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adapted from page 47 of the Twelve Steps and Twelve Traditions of Alcoholics Anonymous

We thought conditions incited our anger, and when we tried to correct these conditions and found that we couldnt to our entire satisfaction, our anger went out of hand and we became rageaholics. It never occurred to us that we needed to change ourselves to meet conditions, whatever they were.

But in RA we slowly learned that something had to be done about our vengeful resentments, self-pity, and unwarranted pride. We had to see that every time we played the big shot, we turned people against us. We had to see that when we harbored grudges and planned revenge for such defeats, we were really beating ourselves with the club of anger we had intended to use on others. We learned that if we were seriously disturbed, our first need was to quiet that disturbance, regardless of who or what we thought caused it.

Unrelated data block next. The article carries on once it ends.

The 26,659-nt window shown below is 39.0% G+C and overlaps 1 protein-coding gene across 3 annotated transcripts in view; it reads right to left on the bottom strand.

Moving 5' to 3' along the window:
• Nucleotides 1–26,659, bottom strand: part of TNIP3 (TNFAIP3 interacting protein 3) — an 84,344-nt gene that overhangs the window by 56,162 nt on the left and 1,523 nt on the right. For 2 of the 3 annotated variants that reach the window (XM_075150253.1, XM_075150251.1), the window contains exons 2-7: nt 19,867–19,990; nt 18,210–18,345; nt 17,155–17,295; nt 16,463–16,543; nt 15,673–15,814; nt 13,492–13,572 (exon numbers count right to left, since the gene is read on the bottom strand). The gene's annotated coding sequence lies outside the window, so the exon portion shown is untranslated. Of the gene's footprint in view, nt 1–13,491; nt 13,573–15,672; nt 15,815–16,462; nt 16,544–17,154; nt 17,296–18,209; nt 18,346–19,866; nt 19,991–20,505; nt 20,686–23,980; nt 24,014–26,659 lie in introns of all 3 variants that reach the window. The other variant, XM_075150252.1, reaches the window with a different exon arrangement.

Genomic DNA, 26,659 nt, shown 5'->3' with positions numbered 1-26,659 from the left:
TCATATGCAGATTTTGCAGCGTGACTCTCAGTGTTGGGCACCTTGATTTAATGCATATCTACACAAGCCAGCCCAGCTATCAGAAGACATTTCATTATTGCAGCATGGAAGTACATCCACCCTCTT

To see how erratic emotions victimized us often took a long time. We could perceive them quickly in others, but only slowly in ourselves. First of all, we had to admit that we had many of these defects, even though such disclosures were painful and humiliating. Where other people were concerned, we had to drop the word “blame” from our speech and thought. This required great willingness even to begin. But once over the first two or three high hurdles, the course began to look easier. For we started to get perspective on ourselves, which is another way of saying that we were gaining in humility.

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